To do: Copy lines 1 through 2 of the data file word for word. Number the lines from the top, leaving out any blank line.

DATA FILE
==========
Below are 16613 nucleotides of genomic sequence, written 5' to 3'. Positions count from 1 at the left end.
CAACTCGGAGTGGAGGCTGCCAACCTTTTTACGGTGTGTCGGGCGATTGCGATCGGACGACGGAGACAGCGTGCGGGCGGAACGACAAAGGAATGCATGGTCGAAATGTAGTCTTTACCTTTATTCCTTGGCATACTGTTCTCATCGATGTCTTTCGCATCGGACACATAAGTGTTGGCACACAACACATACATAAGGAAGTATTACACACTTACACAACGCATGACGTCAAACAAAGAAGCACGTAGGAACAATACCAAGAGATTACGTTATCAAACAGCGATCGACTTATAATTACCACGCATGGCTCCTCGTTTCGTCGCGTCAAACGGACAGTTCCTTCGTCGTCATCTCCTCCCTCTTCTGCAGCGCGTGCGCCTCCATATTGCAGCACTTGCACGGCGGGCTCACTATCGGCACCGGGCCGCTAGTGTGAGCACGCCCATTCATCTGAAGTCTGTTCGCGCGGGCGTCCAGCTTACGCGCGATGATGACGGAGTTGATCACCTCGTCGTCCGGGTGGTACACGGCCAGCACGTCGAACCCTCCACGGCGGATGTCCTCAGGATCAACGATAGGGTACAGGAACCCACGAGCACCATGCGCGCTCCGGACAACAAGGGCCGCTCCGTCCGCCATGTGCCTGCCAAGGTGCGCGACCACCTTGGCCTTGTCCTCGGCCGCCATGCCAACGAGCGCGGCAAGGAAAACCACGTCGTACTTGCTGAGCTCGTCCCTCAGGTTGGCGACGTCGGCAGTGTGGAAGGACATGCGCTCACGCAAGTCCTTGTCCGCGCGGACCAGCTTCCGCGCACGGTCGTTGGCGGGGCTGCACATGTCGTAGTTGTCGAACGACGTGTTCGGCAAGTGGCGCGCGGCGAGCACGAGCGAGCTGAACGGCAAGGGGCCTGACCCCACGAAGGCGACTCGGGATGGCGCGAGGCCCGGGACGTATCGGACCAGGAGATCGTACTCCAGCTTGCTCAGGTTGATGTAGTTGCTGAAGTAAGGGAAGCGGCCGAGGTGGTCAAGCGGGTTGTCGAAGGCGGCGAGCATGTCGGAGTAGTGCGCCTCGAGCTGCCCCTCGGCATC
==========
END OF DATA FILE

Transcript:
Below are 16613 nucleotides of genomic sequence, written 5' to 3'. Positions count from 1 at the left end.
CAACTCGGAGTGGAGGCTGCCAACCTTTTTACGGTGTGTCGGGCGATTGCGATCGGACGACGGAGACAGCGTGCGGGCGGAACGACAAAGGAATGCATGGTCGAAATGTAGTCTTTACCTTTATTCCTTGGCATACTGTTCTCATCGATGTCTTTCGCATCGGACACATAAGTGTTGGCACACAACACATACATAAGGAAGTATTACACACTTACACAACGCATGACGTCAAACAAAGAAGCACGTAGGAACAATACCAAGAGATTACGTTATCAAACAGCGATCGACTTATAATTACCACGCATGGCTCCTCGTTTCGTCGCGTCAAACGGACAGTTCCTTCGTCGTCATCTCCTCCCTCTTCTGCAGCGCGTGCGCCTCCATATTGCAGCACTTGCACGGCGGGCTCACTATCGGCACCGGGCCGCTAGTGTGAGCACGCCCATTCATCTGAAGTCTGTTCGCGCGGGCGTCCAGCTTACGCGCGATGATGACGGAGTTGATCACCTCGTCGTCCGGGTGGTACACGGCCAGCACGTCGAACCCTCCACGGCGGATGTCCTCAGGATCAACGATAGGGTACAGGAACCCACGAGCACCATGCGCGCTCCGGACAACAAGGGCCGCTCCGTCCGCCATGTGCCTGCCAAGGTGCGCGACCACCTTGGCCTTGTCCTCGGCCGCCATGCCAACGAGCGCGGCAAGGAAAACCACGTCGTACTTGCTGAGCTCGTCCCTCAGGTTGGCGACGTCGGCAGTGTGGAAGGACATGCGCTCACGCAAGTCCTTGTCCGCGCGGACCAGCTTCCGCGCACGGTCGTTGGCGGGGCTGCACATGTCGTAGTTGTCGAACGACGTGTTCGGCAAGTGGCGCGCGGCGAGCACGAGCGAGCTGAACGGCAAGGGGCCTGACCCCACGAAGGCGACTCGGGATGGCGCGAGGCCCGGGACGTATCGGACCAGGAGATCGTACTCCAGCTTGCTCAGGTTGATGTAGTTGCTGAAGTAAGGGAAGCGGCCGAGGTGGTCAAGCGGGTTGTCGAAGGCGGCGAGCATGTCGGAGTAGTGCGCCTCGAGCTGCCCCTCGGCATC